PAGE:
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NERC in the News

Government Organizations in the Northeast Save Power and Avoid Greenhouse Gas Emissions


Distributed Energy, the Journal of Energy Efficiency and Reliability; March 29, 2010

The efforts of twelve government organizations—ranging in size from a regional technology program in Pennsylvania to the state of Maine—participating in a voluntary environmental challenge made significant environmental strides in 2009.  Their combined efforts resulted in avoided greenhouse gas emissions equivalent to removing more than 1,800 cars from the roads and enough energy savings to power 1,450 homes.  And, they did it by buying green computers, being sure that energy saving strategies were implemented for each computer, and reusing and recycling computers in ways that protect the environment.

Purchasing more environmentally friendly computer equipment avoided the use of 569 pounds of toxic materials such as lead and mercury in the manufacture of new computers, while recycling computers at the end-of-life avoided the generation of almost 35 tons of hazardous waste.  Reusing and recycling computer equipment rather than discarding it also reduced municipal solid waste equivalent to the amount of trash generated by 32 households a year.   

The voluntary program that the government organizations are participating in is the State Electronics Challenge (SEC). It assists state, regional, and local governments in the Northeast to reduce the environmental impact of their computers.   

Four SEC Partner organizations have recently been recognized for demonstrating exceptional leadership in electronics stewardship for 2009.  SEC Partners are eligible three recognition levels – Bronze, Silver, or Gold – based on completion of SEC program requirements. This year the following achievements are recognized, including the first gold level recognition issued by the SEC:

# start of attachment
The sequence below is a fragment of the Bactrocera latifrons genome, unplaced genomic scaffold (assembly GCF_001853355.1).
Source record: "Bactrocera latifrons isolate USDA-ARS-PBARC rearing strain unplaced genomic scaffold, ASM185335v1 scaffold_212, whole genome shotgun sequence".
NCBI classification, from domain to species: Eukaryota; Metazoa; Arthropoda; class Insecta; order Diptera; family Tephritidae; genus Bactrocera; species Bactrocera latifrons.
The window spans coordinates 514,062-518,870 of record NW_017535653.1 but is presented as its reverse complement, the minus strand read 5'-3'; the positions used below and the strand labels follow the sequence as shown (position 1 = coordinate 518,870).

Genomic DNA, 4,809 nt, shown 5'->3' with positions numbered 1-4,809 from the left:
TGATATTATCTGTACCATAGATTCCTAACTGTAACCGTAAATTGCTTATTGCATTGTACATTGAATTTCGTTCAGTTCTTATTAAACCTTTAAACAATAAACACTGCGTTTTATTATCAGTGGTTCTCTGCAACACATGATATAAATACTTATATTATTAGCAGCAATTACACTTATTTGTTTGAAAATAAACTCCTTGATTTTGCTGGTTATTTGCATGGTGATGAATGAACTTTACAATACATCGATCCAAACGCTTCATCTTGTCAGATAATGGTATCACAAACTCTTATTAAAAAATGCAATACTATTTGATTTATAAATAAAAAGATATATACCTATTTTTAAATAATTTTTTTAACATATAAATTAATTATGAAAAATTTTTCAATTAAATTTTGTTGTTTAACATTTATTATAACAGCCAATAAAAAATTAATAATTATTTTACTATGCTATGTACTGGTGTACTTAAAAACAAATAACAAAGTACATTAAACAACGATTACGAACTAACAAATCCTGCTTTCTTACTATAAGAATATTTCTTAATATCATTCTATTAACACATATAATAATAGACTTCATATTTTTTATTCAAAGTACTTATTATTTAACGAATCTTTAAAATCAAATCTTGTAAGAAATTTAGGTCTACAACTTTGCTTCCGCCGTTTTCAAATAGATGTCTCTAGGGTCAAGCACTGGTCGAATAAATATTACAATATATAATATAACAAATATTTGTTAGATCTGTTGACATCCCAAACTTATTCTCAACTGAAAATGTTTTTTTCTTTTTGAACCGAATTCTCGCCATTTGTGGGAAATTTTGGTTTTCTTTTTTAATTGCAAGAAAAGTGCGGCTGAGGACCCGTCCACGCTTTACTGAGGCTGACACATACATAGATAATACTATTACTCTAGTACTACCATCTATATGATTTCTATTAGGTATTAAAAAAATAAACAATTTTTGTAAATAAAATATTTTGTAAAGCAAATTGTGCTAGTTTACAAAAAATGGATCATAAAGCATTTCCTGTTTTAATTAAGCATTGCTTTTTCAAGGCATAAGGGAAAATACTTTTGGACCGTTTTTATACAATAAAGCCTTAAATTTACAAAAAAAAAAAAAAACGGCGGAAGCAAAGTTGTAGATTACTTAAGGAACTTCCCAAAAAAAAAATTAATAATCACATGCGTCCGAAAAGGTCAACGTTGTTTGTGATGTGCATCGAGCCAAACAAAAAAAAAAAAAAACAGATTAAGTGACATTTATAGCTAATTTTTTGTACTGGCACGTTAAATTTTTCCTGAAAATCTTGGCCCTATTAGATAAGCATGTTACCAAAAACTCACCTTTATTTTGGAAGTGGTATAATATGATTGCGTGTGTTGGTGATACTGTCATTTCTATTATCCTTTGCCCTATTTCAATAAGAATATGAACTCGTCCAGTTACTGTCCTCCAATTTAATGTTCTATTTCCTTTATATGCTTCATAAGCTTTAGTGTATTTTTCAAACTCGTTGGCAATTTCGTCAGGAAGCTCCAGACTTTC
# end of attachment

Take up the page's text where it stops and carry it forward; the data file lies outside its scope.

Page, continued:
• The City of Providence, Rhode Island, School Department received the SEC’s first gold recognition for purchasing green computers, reducing the energy consumption of computer units in operation by implementing strategies to better manage and control energy consumption, and implementing environmentally sound end-of-life recycling practices.
  • Maine’s State government and the Town of Windsor, Connecticut each achieved silver recognition for purchasing environmentally preferable computers, extending the life of computers through reuse programs, and recycling obsolete equipment at facilities that adhere to environmentally sound management practices.
  • The Regional Technology Center Program, State College, Pennsylvania, achieved bronze recognition for its end-of-life recycling program for computers and computer components.

The SEC is a voluntary program developed and administered by the Northeast Recycling Council.  The SEC provides an opportunity for state, regional, and local government to reduce the environmental impact of the more than $35 billion worth of technology equipment purchased annually by state and local governments in the U.S.   Currently, 38 state, regional, and local government agencies, collectively employing almost 50,000 people, have joined the SEC as Partners.  For more information on the SEC, including a list of current Partner organizations, visit